Before you get started creating your Will, it’s a good idea to have a few things in mind so you won’t be caught off guard when certain information is required.
You’ll first be asked to enter information about you and your family. You’ll also be asked for your County and State. If you are married or have children, you’ll be asked for full, legal names, including middle names.
The next question you’ll want to ask yourself is, “What are my assets?” More importantly, do you have any assets that you would like to leave to specific people? You can choose to simply leave everything you own to one or multiple people OR you can choose to leave specific items to certain people. Either way, it’s a good idea to take an assessment of everything you own and determine how you want it divided. And remember, when leaving your assets you can only distribute property that you solely own – not property that is jointly owned.
If you have children under the age of 18 it’s a great idea to create a Trust, also known as a Minor Children Will. This protects your assets from Probate court and sets a specific plan for how and when your children will receive your assets. You’ll also have two other things to think about if you have minor children – Trustees and Guardians.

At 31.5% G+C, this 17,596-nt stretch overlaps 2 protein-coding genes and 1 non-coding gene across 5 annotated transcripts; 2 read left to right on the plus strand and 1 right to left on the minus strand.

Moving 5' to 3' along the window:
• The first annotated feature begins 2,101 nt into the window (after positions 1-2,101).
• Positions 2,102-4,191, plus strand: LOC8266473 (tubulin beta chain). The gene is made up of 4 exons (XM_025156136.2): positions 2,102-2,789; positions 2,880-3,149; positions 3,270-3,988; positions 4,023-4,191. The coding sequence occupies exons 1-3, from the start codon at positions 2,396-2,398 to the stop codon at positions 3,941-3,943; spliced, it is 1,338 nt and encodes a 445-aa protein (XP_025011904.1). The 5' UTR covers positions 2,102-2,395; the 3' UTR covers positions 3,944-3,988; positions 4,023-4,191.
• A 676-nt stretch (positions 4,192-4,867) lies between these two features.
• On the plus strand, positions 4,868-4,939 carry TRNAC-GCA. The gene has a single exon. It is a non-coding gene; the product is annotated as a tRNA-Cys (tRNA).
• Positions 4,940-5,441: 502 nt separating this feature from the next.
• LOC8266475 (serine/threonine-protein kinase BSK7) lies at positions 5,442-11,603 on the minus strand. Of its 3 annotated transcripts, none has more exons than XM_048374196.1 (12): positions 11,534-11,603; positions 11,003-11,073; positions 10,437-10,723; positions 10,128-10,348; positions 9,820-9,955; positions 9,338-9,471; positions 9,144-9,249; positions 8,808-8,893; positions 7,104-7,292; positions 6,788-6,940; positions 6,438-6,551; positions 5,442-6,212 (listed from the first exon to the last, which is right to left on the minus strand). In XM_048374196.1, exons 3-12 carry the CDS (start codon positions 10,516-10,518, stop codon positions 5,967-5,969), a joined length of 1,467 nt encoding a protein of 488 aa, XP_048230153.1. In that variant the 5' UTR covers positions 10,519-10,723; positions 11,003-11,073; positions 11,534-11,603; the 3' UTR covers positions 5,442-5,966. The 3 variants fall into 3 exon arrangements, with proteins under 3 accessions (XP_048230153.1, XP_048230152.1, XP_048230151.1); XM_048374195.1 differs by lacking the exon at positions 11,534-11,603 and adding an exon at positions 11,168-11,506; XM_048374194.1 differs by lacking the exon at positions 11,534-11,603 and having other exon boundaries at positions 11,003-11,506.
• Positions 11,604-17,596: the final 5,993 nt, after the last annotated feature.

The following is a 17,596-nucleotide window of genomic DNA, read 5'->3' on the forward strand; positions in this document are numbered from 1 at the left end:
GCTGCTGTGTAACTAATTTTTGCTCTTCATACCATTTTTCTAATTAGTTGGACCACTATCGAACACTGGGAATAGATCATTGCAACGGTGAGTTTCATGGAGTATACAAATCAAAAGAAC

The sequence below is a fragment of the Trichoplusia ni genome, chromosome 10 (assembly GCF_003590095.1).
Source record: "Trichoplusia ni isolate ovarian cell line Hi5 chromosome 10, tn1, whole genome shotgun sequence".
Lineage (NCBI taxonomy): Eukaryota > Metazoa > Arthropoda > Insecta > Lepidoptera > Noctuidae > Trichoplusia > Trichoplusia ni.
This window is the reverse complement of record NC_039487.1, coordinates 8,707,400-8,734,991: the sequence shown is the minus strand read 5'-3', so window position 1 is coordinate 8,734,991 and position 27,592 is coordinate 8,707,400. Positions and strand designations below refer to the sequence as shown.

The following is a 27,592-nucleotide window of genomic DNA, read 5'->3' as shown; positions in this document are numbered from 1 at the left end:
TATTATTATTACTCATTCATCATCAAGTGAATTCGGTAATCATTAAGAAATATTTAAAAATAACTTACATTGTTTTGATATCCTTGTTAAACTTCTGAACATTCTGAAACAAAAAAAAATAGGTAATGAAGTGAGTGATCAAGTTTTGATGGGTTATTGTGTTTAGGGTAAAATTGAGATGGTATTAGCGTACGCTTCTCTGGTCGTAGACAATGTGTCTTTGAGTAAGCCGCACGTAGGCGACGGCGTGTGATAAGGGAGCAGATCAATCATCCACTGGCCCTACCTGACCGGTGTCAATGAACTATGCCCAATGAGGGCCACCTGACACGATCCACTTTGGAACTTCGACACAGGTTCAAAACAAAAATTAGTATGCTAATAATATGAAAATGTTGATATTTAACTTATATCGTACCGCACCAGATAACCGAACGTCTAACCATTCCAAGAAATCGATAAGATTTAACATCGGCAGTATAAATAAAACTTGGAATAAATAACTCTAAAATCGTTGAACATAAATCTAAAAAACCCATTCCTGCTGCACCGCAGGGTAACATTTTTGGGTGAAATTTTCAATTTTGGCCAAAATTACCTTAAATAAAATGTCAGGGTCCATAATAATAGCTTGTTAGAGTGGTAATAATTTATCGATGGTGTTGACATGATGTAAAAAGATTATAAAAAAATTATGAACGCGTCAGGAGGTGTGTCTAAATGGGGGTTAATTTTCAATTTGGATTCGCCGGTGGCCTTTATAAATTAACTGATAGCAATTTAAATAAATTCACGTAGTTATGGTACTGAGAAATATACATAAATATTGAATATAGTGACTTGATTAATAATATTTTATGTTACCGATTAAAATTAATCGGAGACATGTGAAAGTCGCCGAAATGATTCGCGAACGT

A Trustee is the person who will give your assets to your children at the ages you specify. They will handle the financial aspects of your Trust. For example, if you want your children to receive half of your assets at age 18 and the other half at age 25, the Trustee will handle that.
A Guardian (who can be the same person as your Trustee) will be the person who physically takes care of your children until they turn 18. They will use the assets from your Trust to care for them. Note that these can be two separate people – it’s not required to have the same person be the Trustee and Guardian.
Finally, you’ll choose someone to act as your Executor. An executor, also called a Personal Representative, will probably be a person, but in some cases can be a company. The Executor will be in charge of managing the assets of your Estate during the probate process, paying any creditors who are owed, and distributing the assets to your beneficiaries.
It’s a good idea to make sure that the people you name in your Will are willing to take on those responsibilities.
You’ll want to have backups in mind for each of those positions in case the person you choose is unwilling or unable to do it.
Being prepared with this information ensures you can confidently create a Will that protects your family and ultimately gives you peace of mind.